It depends on what you mean by ‘truly standards compliant’. However, the short answer is “it is a good idea to ensure that all functions have a prototype in scope before being used”.
A more qualified answer notes that if the function accepts variable arguments (notably the
printf() family of functions), then a prototype must be in scope to be strictly standards compliant. This is true of C89 (from ANSI) and C90 (from ISO; the same as C89 except for the section numbering). Other than ‘varargs’ functions, though, functions which return an
int do not have to be declared, and functions that return something other than an
int do need a declaration that shows the return type but do not need the prototype for the argument list.
Note, however, that if the function takes arguments that are subject to ‘normal promotions’ in the absence of prototypes (for example, a function that takes a
short – both of which are converted to
int; more seriously, perhaps, a function that takes a
float instead of a
double), then a prototype is needed. The standard was lax about this to allow old C code to compile under standard conformant compilers; older code was not written to worry about ensuring that functions were declared before use – and by definition, older code did not use prototypes since they did not become available in C until there was a standard.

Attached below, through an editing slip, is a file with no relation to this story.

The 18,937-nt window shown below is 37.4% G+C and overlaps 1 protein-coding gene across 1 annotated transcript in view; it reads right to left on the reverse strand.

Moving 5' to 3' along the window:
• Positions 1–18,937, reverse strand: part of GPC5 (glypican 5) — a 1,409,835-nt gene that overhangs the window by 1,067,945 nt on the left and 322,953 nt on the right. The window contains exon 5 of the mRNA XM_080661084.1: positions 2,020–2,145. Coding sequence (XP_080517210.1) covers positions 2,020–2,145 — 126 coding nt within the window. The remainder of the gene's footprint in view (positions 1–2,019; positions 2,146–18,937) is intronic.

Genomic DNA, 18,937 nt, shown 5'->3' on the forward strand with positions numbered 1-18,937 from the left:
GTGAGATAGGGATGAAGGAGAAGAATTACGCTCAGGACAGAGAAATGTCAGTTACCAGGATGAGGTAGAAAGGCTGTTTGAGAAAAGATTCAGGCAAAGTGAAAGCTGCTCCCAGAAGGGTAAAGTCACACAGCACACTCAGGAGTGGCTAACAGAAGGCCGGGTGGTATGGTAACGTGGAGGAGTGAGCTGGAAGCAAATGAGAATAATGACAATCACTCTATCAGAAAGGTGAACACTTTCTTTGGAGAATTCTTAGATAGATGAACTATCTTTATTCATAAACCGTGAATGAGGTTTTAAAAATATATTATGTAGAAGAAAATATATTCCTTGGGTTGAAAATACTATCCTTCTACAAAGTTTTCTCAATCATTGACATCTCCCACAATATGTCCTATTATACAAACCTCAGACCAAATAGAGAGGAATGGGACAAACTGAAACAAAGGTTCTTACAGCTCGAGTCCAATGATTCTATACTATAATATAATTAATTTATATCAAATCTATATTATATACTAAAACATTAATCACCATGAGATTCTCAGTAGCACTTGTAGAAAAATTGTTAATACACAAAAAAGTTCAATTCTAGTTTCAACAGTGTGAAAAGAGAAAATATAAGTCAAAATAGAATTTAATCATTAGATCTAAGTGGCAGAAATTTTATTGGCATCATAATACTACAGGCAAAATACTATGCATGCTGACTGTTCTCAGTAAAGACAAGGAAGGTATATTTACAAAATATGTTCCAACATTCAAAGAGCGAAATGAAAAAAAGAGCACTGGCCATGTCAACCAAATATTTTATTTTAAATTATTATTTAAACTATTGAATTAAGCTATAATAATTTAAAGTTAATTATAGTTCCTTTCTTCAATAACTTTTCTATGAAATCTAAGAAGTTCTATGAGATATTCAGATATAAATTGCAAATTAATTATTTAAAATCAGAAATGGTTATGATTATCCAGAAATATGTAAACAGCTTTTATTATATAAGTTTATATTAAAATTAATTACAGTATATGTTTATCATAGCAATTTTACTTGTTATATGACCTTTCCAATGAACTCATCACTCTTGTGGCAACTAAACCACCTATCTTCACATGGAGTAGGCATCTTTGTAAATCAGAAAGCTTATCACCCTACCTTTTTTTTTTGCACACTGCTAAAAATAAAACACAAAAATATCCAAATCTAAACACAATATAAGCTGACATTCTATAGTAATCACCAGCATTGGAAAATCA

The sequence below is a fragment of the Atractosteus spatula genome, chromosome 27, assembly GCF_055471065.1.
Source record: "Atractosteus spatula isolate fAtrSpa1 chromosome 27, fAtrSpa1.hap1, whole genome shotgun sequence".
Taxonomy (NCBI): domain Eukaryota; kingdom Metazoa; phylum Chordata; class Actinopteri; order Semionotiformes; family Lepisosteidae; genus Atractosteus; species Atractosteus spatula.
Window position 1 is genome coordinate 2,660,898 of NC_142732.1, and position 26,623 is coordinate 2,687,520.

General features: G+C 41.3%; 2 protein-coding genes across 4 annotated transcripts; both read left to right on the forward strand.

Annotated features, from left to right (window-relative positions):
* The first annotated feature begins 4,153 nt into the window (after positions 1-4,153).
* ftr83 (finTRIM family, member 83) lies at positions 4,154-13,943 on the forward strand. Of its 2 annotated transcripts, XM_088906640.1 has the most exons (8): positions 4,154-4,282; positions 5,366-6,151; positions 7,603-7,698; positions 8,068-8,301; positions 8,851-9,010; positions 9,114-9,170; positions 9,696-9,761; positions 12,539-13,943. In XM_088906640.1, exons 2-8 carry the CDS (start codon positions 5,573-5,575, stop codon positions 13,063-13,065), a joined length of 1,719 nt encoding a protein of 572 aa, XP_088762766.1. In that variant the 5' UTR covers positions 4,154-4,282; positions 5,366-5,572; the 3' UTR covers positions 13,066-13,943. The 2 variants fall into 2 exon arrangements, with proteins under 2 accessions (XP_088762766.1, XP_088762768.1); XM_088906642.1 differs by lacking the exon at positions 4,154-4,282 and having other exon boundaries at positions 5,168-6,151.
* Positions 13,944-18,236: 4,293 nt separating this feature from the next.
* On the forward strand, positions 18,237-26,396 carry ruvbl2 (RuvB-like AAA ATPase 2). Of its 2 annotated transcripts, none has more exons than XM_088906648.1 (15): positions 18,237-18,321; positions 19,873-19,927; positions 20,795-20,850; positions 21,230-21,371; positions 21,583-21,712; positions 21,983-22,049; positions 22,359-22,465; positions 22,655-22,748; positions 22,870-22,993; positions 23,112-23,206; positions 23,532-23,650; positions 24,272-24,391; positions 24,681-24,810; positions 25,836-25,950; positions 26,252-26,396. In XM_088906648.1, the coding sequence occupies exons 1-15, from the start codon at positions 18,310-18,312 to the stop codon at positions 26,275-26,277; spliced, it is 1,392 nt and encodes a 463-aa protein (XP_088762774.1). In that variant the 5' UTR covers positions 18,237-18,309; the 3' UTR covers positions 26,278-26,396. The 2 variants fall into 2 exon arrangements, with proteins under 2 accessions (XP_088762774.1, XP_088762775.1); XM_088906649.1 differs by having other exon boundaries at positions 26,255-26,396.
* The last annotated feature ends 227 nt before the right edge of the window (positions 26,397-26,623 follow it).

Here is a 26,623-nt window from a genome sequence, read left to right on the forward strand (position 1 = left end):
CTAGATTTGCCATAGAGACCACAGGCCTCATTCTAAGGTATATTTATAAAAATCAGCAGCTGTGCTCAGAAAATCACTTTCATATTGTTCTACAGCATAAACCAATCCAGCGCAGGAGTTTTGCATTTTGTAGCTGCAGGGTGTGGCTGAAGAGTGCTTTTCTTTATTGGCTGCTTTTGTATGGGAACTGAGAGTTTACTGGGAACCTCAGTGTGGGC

C99 disallows ‘implicit int’…that means both oddball cases like ‘
static a;‘ (an
int by default) and also implicit function declarations. These are mentioned (along with about 50 other major changes) in the foreword to ISO/IEC 9899:1999,
which compares that standard to the previous versions:
- remove implicit
- remove implicit function declaration
In ISO/IEC 9899:1990, §126.96.36.199 Function calls stated:
If the expression that precedes the parenthesized argument list in a function call consists
solely of an identifier, and if no declaration is visible for this identifier, the identifier is implicitly
declared exactly as if, in the innermost block containing the function call, the declaration:
extern int identifier();
38 That is, an identifier with block scope declared to have external linkage with type function without
parameter information and returning an
int. If in fact it is not defined as having type “function
int,” the behavior is undefined.
This paragraph is missing in the 1999 standard. I’ve not (yet) tracked the change in verbiage that allows
static a; in C90 and disallows it (requiring
static int a;) in C99.
Note that if a function is static, it may be defined before it is used, and need not be preceded by a declaration. GCC can be persuaded to witter if a non-static function is defined without a declaration preceding it (